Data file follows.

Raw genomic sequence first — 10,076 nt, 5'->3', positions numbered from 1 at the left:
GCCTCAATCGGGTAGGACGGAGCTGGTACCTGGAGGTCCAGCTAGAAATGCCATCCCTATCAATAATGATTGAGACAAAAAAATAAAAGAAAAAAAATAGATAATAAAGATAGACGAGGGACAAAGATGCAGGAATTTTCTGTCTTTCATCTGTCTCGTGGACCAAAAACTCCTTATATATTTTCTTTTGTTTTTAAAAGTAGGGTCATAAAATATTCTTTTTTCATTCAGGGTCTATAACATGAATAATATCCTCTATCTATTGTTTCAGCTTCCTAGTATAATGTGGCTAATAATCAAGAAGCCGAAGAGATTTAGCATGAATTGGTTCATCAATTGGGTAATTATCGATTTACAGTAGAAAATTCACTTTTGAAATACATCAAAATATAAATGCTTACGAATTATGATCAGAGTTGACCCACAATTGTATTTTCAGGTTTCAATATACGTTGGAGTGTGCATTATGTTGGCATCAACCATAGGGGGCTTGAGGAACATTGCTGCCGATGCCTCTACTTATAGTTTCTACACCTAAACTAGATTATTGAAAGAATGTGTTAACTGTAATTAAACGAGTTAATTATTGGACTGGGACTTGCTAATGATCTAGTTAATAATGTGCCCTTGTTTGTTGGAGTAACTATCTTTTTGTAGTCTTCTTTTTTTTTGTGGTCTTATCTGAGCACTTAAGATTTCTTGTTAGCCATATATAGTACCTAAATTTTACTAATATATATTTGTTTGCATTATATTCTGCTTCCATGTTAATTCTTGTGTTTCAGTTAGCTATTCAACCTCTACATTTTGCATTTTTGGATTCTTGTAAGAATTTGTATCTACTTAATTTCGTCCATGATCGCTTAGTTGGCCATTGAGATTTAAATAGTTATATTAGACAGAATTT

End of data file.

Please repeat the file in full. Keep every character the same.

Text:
Raw genomic sequence first — 10,076 nt, 5'->3', positions numbered from 1 at the left:
GCCTCAATCGGGTAGGACGGAGCTGGTACCTGGAGGTCCAGCTAGAAATGCCATCCCTATCAATAATGATTGAGACAAAAAAATAAAAGAAAAAAAATAGATAATAAAGATAGACGAGGGACAAAGATGCAGGAATTTTCTGTCTTTCATCTGTCTCGTGGACCAAAAACTCCTTATATATTTTCTTTTGTTTTTAAAAGTAGGGTCATAAAATATTCTTTTTTCATTCAGGGTCTATAACATGAATAATATCCTCTATCTATTGTTTCAGCTTCCTAGTATAATGTGGCTAATAATCAAGAAGCCGAAGAGATTTAGCATGAATTGGTTCATCAATTGGGTAATTATCGATTTACAGTAGAAAATTCACTTTTGAAATACATCAAAATATAAATGCTTACGAATTATGATCAGAGTTGACCCACAATTGTATTTTCAGGTTTCAATATACGTTGGAGTGTGCATTATGTTGGCATCAACCATAGGGGGCTTGAGGAACATTGCTGCCGATGCCTCTACTTATAGTTTCTACACCTAAACTAGATTATTGAAAGAATGTGTTAACTGTAATTAAACGAGTTAATTATTGGACTGGGACTTGCTAATGATCTAGTTAATAATGTGCCCTTGTTTGTTGGAGTAACTATCTTTTTGTAGTCTTCTTTTTTTTTGTGGTCTTATCTGAGCACTTAAGATTTCTTGTTAGCCATATATAGTACCTAAATTTTACTAATATATATTTGTTTGCATTATATTCTGCTTCCATGTTAATTCTTGTGTTTCAGTTAGCTATTCAACCTCTACATTTTGCATTTTTGGATTCTTGTAAGAATTTGTATCTACTTAATTTCGTCCATGATCGCTTAGTTGGCCATTGAGATTTAAATAGTTATATTAGACAGAATTT